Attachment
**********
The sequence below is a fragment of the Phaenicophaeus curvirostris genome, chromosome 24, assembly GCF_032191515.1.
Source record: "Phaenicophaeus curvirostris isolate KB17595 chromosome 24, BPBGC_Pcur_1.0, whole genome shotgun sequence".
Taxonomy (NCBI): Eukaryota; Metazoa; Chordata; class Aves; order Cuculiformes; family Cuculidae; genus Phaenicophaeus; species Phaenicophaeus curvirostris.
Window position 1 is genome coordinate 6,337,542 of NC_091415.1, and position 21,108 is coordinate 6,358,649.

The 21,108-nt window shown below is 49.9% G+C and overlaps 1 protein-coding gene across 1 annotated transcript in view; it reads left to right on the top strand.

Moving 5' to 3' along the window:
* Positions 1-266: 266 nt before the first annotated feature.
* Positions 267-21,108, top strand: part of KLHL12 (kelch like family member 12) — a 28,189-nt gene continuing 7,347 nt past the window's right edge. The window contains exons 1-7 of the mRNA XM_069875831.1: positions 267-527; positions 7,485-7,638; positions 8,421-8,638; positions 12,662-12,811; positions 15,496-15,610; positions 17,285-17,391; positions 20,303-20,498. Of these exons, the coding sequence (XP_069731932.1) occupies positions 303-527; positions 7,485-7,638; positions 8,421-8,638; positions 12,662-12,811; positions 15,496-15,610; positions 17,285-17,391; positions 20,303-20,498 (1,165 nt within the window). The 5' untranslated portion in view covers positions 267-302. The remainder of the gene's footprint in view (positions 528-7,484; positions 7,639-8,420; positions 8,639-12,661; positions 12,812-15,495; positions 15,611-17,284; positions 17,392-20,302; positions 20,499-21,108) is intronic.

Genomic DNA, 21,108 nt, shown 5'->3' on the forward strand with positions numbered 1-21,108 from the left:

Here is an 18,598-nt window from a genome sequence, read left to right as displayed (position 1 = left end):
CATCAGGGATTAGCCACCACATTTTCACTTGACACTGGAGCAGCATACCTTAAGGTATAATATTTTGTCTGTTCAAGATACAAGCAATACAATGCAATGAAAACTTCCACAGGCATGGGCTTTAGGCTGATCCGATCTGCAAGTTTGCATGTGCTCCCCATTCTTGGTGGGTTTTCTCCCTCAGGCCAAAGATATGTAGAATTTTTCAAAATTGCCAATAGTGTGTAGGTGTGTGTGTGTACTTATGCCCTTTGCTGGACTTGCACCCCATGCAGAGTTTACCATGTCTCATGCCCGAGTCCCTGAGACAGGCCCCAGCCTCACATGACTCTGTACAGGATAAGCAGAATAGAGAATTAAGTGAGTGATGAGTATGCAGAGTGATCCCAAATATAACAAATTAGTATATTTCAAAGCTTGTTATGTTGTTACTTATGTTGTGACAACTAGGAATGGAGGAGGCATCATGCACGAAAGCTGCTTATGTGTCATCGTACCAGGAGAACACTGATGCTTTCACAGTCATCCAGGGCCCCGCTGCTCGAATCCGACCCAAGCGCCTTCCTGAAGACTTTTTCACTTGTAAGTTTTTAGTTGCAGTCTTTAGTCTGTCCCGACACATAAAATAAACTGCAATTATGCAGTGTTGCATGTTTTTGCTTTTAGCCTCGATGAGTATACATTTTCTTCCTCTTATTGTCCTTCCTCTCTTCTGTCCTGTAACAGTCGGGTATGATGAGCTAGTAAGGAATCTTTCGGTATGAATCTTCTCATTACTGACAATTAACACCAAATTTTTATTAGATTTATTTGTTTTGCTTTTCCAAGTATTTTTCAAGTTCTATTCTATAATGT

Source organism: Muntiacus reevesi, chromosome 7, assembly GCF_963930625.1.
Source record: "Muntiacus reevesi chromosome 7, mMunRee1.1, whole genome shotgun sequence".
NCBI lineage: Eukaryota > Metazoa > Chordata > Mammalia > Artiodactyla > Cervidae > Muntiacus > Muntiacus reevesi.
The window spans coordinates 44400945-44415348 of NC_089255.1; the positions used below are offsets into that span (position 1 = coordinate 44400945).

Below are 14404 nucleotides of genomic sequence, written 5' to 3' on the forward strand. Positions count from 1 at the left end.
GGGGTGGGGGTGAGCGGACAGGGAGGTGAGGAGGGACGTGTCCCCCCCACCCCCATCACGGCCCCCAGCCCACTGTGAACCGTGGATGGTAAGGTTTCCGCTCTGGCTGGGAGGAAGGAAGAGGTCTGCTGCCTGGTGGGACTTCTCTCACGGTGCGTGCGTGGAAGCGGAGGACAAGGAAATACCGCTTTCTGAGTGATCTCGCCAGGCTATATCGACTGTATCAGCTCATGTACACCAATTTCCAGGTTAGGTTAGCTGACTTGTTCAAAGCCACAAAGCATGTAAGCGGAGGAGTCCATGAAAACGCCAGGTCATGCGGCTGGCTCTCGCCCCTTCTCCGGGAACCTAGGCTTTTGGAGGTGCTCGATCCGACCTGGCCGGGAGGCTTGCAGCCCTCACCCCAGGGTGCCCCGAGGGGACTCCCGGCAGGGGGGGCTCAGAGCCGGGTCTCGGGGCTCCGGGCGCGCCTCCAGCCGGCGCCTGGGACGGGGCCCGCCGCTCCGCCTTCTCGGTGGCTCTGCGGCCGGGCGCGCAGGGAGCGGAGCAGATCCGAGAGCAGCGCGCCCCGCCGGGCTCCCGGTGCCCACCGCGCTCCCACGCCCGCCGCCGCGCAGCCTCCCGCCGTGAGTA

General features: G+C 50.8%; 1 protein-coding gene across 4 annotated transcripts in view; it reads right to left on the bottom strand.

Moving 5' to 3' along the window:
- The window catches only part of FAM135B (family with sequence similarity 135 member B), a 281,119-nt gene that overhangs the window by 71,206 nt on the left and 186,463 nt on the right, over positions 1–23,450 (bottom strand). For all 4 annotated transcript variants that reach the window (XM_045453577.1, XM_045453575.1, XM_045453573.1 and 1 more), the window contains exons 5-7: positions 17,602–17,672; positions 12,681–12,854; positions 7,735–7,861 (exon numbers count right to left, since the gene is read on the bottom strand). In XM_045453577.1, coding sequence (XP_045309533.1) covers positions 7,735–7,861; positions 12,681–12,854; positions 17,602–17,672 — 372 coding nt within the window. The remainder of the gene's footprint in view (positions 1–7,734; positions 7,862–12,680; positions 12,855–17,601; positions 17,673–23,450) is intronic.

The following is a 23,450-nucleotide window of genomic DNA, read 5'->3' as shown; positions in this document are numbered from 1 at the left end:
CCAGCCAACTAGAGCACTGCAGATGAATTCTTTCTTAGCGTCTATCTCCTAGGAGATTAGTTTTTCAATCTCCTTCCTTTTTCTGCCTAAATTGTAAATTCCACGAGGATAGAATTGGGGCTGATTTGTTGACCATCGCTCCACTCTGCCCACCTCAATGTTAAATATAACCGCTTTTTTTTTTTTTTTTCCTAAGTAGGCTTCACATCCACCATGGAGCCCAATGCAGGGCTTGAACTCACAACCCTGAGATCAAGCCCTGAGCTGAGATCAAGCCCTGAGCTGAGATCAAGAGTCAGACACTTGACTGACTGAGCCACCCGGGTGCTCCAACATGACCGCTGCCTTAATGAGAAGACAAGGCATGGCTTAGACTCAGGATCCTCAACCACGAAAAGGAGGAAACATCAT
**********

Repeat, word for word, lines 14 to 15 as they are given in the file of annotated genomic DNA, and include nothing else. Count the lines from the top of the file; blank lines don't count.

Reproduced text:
NCBI lineage: Eukaryota > Metazoa > Chordata > Mammalia > Artiodactyla > Cervidae > Muntiacus > Muntiacus reevesi.
The window spans coordinates 44400945-44415348 of NC_089255.1; the positions used below are offsets into that span (position 1 = coordinate 44400945).